- Court: Oregon Court of Appeals
- Area(s) of Law: Remedies
- Date Filed: 10-13-2021
- Case #: A169687
- Judge(s)/Court Below: Lagesen, P.J., for the Court; James, J.; & Kamins, J.
- Full Text Opinion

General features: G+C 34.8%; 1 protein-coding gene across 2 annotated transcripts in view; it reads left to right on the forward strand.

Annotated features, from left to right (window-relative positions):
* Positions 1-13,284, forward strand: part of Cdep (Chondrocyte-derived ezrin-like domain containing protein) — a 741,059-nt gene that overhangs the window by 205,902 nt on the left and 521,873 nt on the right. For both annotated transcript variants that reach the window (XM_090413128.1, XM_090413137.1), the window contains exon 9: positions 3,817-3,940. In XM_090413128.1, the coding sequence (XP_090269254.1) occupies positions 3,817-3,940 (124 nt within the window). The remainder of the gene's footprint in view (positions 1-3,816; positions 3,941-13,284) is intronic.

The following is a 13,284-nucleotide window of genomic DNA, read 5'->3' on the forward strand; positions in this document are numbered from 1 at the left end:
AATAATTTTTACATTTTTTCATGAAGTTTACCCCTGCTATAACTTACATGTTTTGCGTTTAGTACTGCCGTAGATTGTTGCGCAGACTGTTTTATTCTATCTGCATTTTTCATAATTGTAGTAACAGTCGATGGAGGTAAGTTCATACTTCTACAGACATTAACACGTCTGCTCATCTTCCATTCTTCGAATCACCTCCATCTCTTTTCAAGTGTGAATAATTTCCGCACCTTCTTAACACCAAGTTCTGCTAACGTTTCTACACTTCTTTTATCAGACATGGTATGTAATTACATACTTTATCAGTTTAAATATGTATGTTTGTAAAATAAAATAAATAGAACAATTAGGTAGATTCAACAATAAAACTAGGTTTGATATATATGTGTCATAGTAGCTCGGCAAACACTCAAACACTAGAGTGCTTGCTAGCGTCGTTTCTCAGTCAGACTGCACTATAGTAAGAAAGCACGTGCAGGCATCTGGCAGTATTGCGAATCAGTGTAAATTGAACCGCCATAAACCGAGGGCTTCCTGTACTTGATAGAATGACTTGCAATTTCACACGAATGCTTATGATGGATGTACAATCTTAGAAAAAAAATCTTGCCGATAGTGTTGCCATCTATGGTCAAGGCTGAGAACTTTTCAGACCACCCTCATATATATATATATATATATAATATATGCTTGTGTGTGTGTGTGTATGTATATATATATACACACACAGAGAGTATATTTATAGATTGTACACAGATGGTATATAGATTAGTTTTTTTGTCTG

Defendant appealed a conviction for forging a prenuptial agreement in a civil proceeding with his ex-wife. Defendant assigned several errors, including that the court erred in (1) not dismissing the criminal case for double jeopardy, and (2) awarding restitution to the victims as a result of the crime. On appeal, Defendant argued that the contempt proceeding in the civil case for his forgery was of criminal character to trigger the double jeopardy protections under the state and federal constitutions. Defendant further argued that the restitution awards were unreasonable, and with respect to the attorney’s fees, was duplicative of the work done in the civil case. Double jeopardy may be triggered by an “ostensibly civil proceeding” if that proceeding is “so punitive either in purpose or effect as to transform what was clearly intended as a civil remedy into a criminal penalty.” Hudson v. United States, 522 US 93, 99, (1997). Under ORS 137.106(1)(a), if the victim in a criminal case has suffered economic damages, the defendant must repay those damages in full. The Court rejected the double jeopardy argument and held that the contempt sanctions were typically the type used to deter civil litigation misconduct and were not so punitive to constitute a criminal penalty. The Court further held that the trial court’s award of restitution for the victim’s attorney fees was reasonable considering recent precedent that permits victims to hire attorneys to represent their interests in criminal cases. Affirmed.